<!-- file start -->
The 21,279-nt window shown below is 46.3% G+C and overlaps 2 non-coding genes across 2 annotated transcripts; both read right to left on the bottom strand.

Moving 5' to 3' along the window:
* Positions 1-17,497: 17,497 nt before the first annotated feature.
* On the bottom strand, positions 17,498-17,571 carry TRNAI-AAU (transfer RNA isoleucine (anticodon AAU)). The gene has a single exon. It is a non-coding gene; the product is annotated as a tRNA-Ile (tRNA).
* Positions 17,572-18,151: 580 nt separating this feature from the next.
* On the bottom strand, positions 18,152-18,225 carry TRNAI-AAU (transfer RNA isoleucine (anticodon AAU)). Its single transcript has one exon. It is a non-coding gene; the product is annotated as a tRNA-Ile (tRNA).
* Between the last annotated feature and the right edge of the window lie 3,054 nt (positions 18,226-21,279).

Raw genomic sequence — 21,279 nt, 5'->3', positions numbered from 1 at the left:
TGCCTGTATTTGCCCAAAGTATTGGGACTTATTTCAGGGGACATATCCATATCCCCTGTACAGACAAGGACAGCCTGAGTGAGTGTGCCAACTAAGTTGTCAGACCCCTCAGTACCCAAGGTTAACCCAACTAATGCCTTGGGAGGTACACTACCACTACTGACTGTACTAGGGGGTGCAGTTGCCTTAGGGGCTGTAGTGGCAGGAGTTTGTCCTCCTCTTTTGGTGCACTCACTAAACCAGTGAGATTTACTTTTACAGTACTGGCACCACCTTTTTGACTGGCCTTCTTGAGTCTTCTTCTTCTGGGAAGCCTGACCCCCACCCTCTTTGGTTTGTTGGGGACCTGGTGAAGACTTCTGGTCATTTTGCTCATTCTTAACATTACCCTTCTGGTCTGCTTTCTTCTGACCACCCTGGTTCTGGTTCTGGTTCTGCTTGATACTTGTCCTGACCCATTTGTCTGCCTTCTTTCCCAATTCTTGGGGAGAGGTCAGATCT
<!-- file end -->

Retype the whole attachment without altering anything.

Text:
The 21,279-nt window shown below is 46.3% G+C and overlaps 2 non-coding genes across 2 annotated transcripts; both read right to left on the bottom strand.

Moving 5' to 3' along the window:
* Positions 1-17,497: 17,497 nt before the first annotated feature.
* On the bottom strand, positions 17,498-17,571 carry TRNAI-AAU (transfer RNA isoleucine (anticodon AAU)). The gene has a single exon. It is a non-coding gene; the product is annotated as a tRNA-Ile (tRNA).
* Positions 17,572-18,151: 580 nt separating this feature from the next.
* On the bottom strand, positions 18,152-18,225 carry TRNAI-AAU (transfer RNA isoleucine (anticodon AAU)). Its single transcript has one exon. It is a non-coding gene; the product is annotated as a tRNA-Ile (tRNA).
* Between the last annotated feature and the right edge of the window lie 3,054 nt (positions 18,226-21,279).

Raw genomic sequence — 21,279 nt, 5'->3', positions numbered from 1 at the left:
TGCCTGTATTTGCCCAAAGTATTGGGACTTATTTCAGGGGACATATCCATATCCCCTGTACAGACAAGGACAGCCTGAGTGAGTGTGCCAACTAAGTTGTCAGACCCCTCAGTACCCAAGGTTAACCCAACTAATGCCTTGGGAGGTACACTACCACTACTGACTGTACTAGGGGGTGCAGTTGCCTTAGGGGCTGTAGTGGCAGGAGTTTGTCCTCCTCTTTTGGTGCACTCACTAAACCAGTGAGATTTACTTTTACAGTACTGGCACCACCTTTTTGACTGGCCTTCTTGAGTCTTCTTCTTCTGGGAAGCCTGACCCCCACCCTCTTTGGTTTGTTGGGGACCTGGTGAAGACTTCTGGTCATTTTGCTCATTCTTAACATTACCCTTCTGGTCTGCTTTCTTCTGACCACCCTGGTTCTGGTTCTGGTTCTGCTTGATACTTGTCCTGACCCATTTGTCTGCCTTCTTTCCCAATTCTTGGGGAGAGGTCAGATCT